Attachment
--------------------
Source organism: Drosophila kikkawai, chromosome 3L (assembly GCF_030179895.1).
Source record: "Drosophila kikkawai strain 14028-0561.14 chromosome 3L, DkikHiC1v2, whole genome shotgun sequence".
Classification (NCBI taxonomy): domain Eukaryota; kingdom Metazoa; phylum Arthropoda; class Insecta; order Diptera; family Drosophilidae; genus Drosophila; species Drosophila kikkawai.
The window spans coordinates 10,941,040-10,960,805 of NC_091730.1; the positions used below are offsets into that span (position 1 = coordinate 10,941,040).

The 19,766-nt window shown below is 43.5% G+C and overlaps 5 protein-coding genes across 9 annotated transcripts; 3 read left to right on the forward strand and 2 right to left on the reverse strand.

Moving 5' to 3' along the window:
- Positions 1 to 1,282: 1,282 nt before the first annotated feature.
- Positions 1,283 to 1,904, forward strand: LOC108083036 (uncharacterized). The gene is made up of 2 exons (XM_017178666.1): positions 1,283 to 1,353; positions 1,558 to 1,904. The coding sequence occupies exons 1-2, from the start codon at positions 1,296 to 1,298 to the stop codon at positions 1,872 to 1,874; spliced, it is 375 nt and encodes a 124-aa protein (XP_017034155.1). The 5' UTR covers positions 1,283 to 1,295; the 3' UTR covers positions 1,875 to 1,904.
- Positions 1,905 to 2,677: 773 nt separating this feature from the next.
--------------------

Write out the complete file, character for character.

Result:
Source organism: Drosophila kikkawai, chromosome 3L (assembly GCF_030179895.1).
Source record: "Drosophila kikkawai strain 14028-0561.14 chromosome 3L, DkikHiC1v2, whole genome shotgun sequence".
Classification (NCBI taxonomy): domain Eukaryota; kingdom Metazoa; phylum Arthropoda; class Insecta; order Diptera; family Drosophilidae; genus Drosophila; species Drosophila kikkawai.
The window spans coordinates 10,941,040-10,960,805 of NC_091730.1; the positions used below are offsets into that span (position 1 = coordinate 10,941,040).

The 19,766-nt window shown below is 43.5% G+C and overlaps 5 protein-coding genes across 9 annotated transcripts; 3 read left to right on the forward strand and 2 right to left on the reverse strand.

Moving 5' to 3' along the window:
- Positions 1 to 1,282: 1,282 nt before the first annotated feature.
- Positions 1,283 to 1,904, forward strand: LOC108083036 (uncharacterized). The gene is made up of 2 exons (XM_017178666.1): positions 1,283 to 1,353; positions 1,558 to 1,904. The coding sequence occupies exons 1-2, from the start codon at positions 1,296 to 1,298 to the stop codon at positions 1,872 to 1,874; spliced, it is 375 nt and encodes a 124-aa protein (XP_017034155.1). The 5' UTR covers positions 1,283 to 1,295; the 3' UTR covers positions 1,875 to 1,904.
- Positions 1,905 to 2,677: 773 nt separating this feature from the next.